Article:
August 22, 2001
From: Anne DuPont
I know you have a backlog of notes, and I hate to burden you with another note, but just had to share this side-gill slug with you. Sandra Millen has identified it for me as Pleurobranchaea inconspicua Bergh, 1897
West Palm Beach, Florida, USA, Depth: 15 feet. February, 2001. Photo: Anne DuPont
Size: UPPER: Animal aprox. 2 inches long.
[Inset showing spur on posterior tip of foot]. LOWER: The two with eggs were about 1 inch long.
I include these comments from Sandra Millen:
"The side gill slug is Pleurobranchaea inconspicua Bergh, 1897. Its synonoms are P. hedgpethi & P. gela. It is a Pleurobranchaea because its rhinophores are far apart (not together at the base) and it is interesting because the veil has tiny frimbulations, the mantle has a siphon at the back and the tail has a posterior spur, all of which can be seen in your photo."
Department of Zoology,
University of British Columbia,
Vancouver, B.C., Canada, V6T 1Z4
DuPont, A., 2001 (Aug 22) Pleurobranchaea inconspicua? from Florida. [Message in] Sea Slug Forum. Australian Museum, Sydney. Available from http://www.seaslugforum.net/find/5115
Don't ever hesitate to send messages. Although I have a growing backlog I always have time for new and interesting material. As I think I mentioned with your recent message about the Hypselodoris from Florida, every time I try and research a species from the Caribbean I discover an almost total lack of information. This Pleurobranchaea is a case in point. I can find no description of a west Atlantic species with this very distinctive colour pattern of large opaque white spots. In fact there is no good colour description of any west Atlantic species of Pleurobranchaea, most being described from preserved material. Abbott (1952) noted in his description of P. hedgepthi, which is considered a synonym of P. inconspicua, that:
"Mr Hedgepeth recalls that in life they were sepia brown with lighter mottlings".
I don't know if the white spots on the animal you have photographed could be sensibly described as having 'lighter mottling' but it does illustrate the difficulty in identifying these species.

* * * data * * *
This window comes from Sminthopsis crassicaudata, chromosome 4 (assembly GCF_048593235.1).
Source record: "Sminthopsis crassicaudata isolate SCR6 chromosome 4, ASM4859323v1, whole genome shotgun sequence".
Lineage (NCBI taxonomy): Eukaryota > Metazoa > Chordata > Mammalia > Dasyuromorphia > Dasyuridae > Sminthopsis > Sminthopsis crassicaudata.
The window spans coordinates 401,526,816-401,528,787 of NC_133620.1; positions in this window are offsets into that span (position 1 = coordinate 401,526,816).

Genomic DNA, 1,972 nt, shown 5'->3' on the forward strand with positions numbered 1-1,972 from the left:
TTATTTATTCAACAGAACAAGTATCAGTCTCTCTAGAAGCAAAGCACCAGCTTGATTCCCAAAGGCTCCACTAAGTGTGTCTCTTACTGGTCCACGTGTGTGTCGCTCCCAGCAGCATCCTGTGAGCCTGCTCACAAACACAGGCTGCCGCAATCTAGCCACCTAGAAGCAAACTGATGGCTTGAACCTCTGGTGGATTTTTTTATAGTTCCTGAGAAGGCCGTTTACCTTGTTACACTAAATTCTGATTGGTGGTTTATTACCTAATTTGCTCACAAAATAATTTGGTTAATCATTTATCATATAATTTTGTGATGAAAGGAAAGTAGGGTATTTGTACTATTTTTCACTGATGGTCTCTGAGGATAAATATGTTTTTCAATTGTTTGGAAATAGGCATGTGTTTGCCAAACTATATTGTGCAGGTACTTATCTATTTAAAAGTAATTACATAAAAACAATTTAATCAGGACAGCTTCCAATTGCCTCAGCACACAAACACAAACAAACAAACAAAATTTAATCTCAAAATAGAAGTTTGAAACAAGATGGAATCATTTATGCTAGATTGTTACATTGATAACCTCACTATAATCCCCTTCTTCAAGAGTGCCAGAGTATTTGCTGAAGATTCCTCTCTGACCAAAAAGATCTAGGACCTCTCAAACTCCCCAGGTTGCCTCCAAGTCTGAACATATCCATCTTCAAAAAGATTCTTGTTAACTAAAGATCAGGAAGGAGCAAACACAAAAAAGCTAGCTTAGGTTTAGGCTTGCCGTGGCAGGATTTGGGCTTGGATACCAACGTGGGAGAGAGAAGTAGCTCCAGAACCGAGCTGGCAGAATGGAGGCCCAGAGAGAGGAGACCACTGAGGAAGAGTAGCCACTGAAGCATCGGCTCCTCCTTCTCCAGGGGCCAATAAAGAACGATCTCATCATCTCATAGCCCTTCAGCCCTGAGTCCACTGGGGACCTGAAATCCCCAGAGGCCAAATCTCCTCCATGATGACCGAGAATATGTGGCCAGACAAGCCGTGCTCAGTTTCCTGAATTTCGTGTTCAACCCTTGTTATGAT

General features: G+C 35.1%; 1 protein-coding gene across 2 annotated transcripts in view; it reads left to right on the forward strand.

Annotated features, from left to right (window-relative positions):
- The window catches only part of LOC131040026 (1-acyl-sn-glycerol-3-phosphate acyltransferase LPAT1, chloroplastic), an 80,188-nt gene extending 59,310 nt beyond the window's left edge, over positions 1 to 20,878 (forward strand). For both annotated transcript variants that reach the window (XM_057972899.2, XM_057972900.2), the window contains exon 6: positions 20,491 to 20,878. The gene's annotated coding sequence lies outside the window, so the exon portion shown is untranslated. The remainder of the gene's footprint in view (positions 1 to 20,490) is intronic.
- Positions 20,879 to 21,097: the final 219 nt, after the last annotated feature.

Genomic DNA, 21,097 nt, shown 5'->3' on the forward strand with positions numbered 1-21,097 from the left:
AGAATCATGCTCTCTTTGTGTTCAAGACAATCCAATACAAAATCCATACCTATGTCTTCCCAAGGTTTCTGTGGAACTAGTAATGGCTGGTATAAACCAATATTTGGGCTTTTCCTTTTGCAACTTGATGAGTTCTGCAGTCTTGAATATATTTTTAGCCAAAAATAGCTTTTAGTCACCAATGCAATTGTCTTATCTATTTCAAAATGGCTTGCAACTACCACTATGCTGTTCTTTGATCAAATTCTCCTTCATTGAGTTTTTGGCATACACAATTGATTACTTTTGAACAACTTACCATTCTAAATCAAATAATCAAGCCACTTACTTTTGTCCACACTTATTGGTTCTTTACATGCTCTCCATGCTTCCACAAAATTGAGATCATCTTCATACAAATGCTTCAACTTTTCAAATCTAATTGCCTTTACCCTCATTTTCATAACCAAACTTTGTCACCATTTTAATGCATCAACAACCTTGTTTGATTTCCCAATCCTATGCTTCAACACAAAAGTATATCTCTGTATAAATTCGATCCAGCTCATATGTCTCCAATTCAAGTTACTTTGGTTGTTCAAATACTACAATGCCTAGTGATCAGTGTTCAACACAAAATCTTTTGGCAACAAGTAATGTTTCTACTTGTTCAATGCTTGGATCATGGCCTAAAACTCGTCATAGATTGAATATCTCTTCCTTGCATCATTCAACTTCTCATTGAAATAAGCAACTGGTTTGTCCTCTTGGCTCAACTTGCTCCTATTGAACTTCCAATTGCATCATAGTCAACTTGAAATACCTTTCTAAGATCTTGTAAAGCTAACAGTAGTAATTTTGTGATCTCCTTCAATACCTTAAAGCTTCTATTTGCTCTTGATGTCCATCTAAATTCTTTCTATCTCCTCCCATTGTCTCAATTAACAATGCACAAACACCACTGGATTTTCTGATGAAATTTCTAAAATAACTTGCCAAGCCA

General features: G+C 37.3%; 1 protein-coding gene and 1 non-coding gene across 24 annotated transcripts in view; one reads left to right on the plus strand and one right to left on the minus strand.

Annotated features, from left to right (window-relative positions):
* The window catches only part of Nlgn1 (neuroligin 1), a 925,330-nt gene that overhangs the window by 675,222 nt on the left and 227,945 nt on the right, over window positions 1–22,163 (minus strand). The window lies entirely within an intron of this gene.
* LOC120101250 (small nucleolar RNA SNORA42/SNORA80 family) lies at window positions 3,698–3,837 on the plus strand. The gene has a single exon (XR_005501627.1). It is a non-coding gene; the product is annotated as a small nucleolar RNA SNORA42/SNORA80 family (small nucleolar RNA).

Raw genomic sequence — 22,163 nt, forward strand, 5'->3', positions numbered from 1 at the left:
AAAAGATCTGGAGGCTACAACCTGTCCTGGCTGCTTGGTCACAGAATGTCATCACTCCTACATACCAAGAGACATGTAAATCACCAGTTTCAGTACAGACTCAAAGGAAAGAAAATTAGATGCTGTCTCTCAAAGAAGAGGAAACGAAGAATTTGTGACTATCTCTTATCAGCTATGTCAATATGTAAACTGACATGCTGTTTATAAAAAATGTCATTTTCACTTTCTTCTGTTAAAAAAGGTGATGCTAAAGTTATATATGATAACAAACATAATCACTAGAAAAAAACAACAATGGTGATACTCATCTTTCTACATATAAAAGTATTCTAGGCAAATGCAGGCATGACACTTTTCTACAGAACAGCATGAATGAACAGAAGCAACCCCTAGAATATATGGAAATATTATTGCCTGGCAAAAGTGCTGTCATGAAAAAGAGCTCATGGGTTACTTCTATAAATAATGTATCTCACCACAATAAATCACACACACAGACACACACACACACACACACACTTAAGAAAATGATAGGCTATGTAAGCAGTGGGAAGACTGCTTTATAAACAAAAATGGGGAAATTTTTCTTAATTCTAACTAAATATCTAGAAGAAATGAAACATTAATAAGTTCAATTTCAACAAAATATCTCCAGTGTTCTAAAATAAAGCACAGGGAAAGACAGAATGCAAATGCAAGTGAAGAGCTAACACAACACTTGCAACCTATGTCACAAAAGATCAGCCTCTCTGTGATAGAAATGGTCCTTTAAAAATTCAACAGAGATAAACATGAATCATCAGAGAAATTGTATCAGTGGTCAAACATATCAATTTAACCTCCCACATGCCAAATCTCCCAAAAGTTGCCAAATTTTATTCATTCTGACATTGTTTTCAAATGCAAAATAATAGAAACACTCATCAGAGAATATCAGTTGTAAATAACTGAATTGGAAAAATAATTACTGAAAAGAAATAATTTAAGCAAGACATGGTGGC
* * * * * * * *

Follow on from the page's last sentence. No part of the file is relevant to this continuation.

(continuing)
Marcus & Gosliner (1982) list the following species which have been recorded from the Florida region.
• P. tarda Verrill [= occidentalis] - sometimes has a short spur on tail but often without spur; live animal has brown and translucent clear mottlings; oral veil with many papillae
• P. agassizi Bergh, 1897 - nothing known of living colour; has spur on tail
• P. inconspicua Bergh, 1897 [= P. hamwa, P. hedgepethi, P. gela] - spur on tail; no unambiguous colour information
• P. bonnieae Marcu & Gosliner, 1984 - Described as new from one preserved animal, perhaps juvenile specimen - no information on living colour or shape.
Not a lot to go on. It seems from Marcus & Gosliner's revision that there are reasonable anatomical differences between species. Perhaps Sandra has looked at the anatomy of your white-spotted animals. If not, it would seem a very useful thing to do, because if we knew the anatomy of the animal with this characteristic colour pattern, it should be possible to match it with one of the species reviewed in Marcus & Gosliner.
• Abbott, R.T. (1952): Two new opisthobranch mollusks from the Gulf of Mexico belonging to the genera Pleurobranchaea and Polycera. Florida State University Studies, 7: 1-7.
• Marcus, Er. & Marcus, Ev. (1967) American opisthobranch mollusks. Part 1, Tropical American opisthobranchs. Studies in Tropical Oceanography, Miami, 6(1-2): 1-137. (Figs 1-150, Pl.1, figs 1-9).
• Marcus, E. & Gosliner, T.M. (1984) Review of the family Pleurobranchaeidae (Mollusca, Opisthobranchia). Annals of the South African Museum, 93(1): 1-52.
By the way I can't see the egg masses you mention. Are they the curved string-like objects in the lower left photo?